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In addition to establishing a clear definition of RI for the health industry, our team also built a tool that helps guide design decisions and an assessment tool that determines the level of responsibility that a health innovation has.
The RIH Design Transient is a useful tool for innovators that illustrates the optimal method to integrate the nine RIH accountability traits across the whole lifespan of an invention. These attributes include ideation, design, improvement, commercialization, and end-of-life disposal.
After that, the RIH Evaluation Software determines the degree to which each and every accountability-related characteristic is fully satisfied. The validity of this instrument was established by experts from all around the globe, and its dependability was certified by an inter-rater settlement review.
There are four-level rating scales for each characteristic, and both the design temporary and the assessment instrument are dependent on these scales. The letter “A” indicates an excessive amount of accountability, whereas the letter “D” indicates that there are no specific indications of accountability.
As an example, let’s take a more in-depth look at the ranking scales of inclusivity and eco-responsibility, which are two aspects that are almost never addressed by health and wellness evaluations.
The level of inclusiveness may be evaluated by determining whether or not the innovation team explicitly engaged with a diverse range of individuals who might also be impacted by the expertise and defining how the input of that group was included in the design. Formal tactics include both engagement strategies (which are comparable to spherical tables) and participation strategies (which are comparable to surveys).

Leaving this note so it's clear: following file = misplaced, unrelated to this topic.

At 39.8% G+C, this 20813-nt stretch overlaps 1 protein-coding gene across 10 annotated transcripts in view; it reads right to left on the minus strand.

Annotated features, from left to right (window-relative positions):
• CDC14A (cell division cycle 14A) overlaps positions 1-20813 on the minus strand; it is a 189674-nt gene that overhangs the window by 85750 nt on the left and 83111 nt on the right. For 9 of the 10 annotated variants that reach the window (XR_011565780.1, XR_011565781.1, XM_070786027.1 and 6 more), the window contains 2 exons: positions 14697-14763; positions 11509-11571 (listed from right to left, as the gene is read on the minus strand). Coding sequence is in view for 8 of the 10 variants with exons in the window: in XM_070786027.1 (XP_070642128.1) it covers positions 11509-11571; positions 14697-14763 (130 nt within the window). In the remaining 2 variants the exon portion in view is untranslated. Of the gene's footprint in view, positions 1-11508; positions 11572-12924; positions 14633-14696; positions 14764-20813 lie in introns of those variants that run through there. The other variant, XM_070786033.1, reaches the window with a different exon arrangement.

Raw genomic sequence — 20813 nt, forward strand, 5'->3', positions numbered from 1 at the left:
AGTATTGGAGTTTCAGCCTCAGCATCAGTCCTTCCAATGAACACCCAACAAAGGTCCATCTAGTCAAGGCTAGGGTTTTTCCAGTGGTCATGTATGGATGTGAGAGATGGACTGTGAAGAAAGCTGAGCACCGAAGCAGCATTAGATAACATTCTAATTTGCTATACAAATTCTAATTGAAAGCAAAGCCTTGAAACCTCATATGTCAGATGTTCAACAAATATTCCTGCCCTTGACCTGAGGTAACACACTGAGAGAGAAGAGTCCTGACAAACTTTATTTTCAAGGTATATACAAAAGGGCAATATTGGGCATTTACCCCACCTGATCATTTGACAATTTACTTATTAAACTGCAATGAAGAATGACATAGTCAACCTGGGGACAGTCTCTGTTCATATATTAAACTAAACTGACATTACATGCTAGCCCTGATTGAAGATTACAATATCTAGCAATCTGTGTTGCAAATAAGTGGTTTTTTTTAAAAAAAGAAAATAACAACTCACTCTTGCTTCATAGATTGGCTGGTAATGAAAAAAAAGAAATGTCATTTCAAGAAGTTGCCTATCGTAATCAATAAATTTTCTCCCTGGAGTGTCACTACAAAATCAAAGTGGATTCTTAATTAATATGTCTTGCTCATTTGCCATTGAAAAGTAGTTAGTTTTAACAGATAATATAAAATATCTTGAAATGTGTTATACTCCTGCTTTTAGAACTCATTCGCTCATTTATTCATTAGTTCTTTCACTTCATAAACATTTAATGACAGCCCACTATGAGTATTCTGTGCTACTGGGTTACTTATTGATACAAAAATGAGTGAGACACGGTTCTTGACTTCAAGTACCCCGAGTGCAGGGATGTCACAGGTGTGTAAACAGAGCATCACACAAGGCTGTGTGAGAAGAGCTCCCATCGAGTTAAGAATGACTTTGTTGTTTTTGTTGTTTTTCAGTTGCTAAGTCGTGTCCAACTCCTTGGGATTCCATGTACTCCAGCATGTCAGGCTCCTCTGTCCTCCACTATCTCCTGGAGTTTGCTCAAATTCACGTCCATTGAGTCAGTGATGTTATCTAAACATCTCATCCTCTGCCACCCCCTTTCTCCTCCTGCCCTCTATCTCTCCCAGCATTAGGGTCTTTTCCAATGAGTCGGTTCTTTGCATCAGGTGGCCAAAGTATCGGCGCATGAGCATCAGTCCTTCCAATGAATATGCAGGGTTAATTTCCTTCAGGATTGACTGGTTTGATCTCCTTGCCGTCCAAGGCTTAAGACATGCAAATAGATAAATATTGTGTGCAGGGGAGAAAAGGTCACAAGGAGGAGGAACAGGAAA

The concept of eco-responsibility is evaluated by analysing the many stages of the product’s lifetime at which the development team used environmentally responsible methods. These stages include the procurement of raw materials, production, distribution, utilisation, and disposal.
The development of a responsible innovation route for health and wellness
By including RIH characteristics across the concept, design, and development stages of an invention, innovators have the power to ensure that the significant financial, social, and environmental accountability issues that are brought up by their health innovation are acknowledged and addressed in a manner that is quantifiable.
Due to the fact that it is a challenging process, the RIH Design Transient offers practical guidance by means of a genuine design-thinking device that is known as the Accountable Design Compass. In addition, a multidisciplinary toolbox is a location where innovators may work towards RIH goals by using existing tools, such as the human components engineering offered by the FDA, the photojournal offered by IDEO, or the impact assessment offered by B Corporation.
As soon as the innovation is finished and ready to be implemented, decision-makers in the healthcare industry, including policymakers, healthcare managers, traders, technology transfer offices, charitable foundations, and patient teams, may utilise the RIH Evaluation Software to make decisions on financing, purchasing, or implementation.
By paving the way for responsible health innovation in a whole new direction, the mission of Responsible Innovation in Health (RIH) is to prevent responsibility washing. From the point of conception all the way to the disposal of the product at the end of its useful life, it provides the tools and direction that innovators need to be responsible to consumers and society.